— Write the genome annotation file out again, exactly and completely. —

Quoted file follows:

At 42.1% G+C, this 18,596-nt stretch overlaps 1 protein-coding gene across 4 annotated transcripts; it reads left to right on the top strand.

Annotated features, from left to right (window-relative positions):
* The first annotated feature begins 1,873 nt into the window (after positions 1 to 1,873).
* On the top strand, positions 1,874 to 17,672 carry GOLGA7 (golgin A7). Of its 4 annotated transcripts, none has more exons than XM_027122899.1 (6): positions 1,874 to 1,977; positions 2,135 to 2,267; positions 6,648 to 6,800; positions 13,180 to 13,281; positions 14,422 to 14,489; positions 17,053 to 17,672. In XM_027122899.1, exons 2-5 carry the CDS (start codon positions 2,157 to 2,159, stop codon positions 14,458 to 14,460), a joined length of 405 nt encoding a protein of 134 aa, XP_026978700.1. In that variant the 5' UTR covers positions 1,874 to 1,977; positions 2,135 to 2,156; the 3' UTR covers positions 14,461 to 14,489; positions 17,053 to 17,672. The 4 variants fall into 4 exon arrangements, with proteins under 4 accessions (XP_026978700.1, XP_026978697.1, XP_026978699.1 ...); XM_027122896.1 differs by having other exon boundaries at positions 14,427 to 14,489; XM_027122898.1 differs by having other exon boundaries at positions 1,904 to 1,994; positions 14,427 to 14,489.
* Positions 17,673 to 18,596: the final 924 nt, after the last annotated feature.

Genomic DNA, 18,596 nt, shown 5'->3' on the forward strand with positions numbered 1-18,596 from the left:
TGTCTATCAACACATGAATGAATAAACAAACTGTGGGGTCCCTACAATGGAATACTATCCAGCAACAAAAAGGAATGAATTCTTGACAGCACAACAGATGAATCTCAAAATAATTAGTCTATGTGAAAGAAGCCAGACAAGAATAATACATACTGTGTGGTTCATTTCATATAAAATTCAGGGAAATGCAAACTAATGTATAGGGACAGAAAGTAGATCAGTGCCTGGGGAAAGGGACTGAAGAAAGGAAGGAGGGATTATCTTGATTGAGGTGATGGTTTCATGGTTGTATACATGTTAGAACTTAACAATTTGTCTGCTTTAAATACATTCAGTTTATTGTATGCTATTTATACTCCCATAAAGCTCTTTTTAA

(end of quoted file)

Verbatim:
At 42.1% G+C, this 18,596-nt stretch overlaps 1 protein-coding gene across 4 annotated transcripts; it reads left to right on the top strand.

Annotated features, from left to right (window-relative positions):
* The first annotated feature begins 1,873 nt into the window (after positions 1 to 1,873).
* On the top strand, positions 1,874 to 17,672 carry GOLGA7 (golgin A7). Of its 4 annotated transcripts, none has more exons than XM_027122899.1 (6): positions 1,874 to 1,977; positions 2,135 to 2,267; positions 6,648 to 6,800; positions 13,180 to 13,281; positions 14,422 to 14,489; positions 17,053 to 17,672. In XM_027122899.1, exons 2-5 carry the CDS (start codon positions 2,157 to 2,159, stop codon positions 14,458 to 14,460), a joined length of 405 nt encoding a protein of 134 aa, XP_026978700.1. In that variant the 5' UTR covers positions 1,874 to 1,977; positions 2,135 to 2,156; the 3' UTR covers positions 14,461 to 14,489; positions 17,053 to 17,672. The 4 variants fall into 4 exon arrangements, with proteins under 4 accessions (XP_026978700.1, XP_026978697.1, XP_026978699.1 ...); XM_027122896.1 differs by having other exon boundaries at positions 14,427 to 14,489; XM_027122898.1 differs by having other exon boundaries at positions 1,904 to 1,994; positions 14,427 to 14,489.
* Positions 17,673 to 18,596: the final 924 nt, after the last annotated feature.

Genomic DNA, 18,596 nt, shown 5'->3' on the forward strand with positions numbered 1-18,596 from the left:
TGTCTATCAACACATGAATGAATAAACAAACTGTGGGGTCCCTACAATGGAATACTATCCAGCAACAAAAAGGAATGAATTCTTGACAGCACAACAGATGAATCTCAAAATAATTAGTCTATGTGAAAGAAGCCAGACAAGAATAATACATACTGTGTGGTTCATTTCATATAAAATTCAGGGAAATGCAAACTAATGTATAGGGACAGAAAGTAGATCAGTGCCTGGGGAAAGGGACTGAAGAAAGGAAGGAGGGATTATCTTGATTGAGGTGATGGTTTCATGGTTGTATACATGTTAGAACTTAACAATTTGTCTGCTTTAAATACATTCAGTTTATTGTATGCTATTTATACTCCCATAAAGCTCTTTTTAA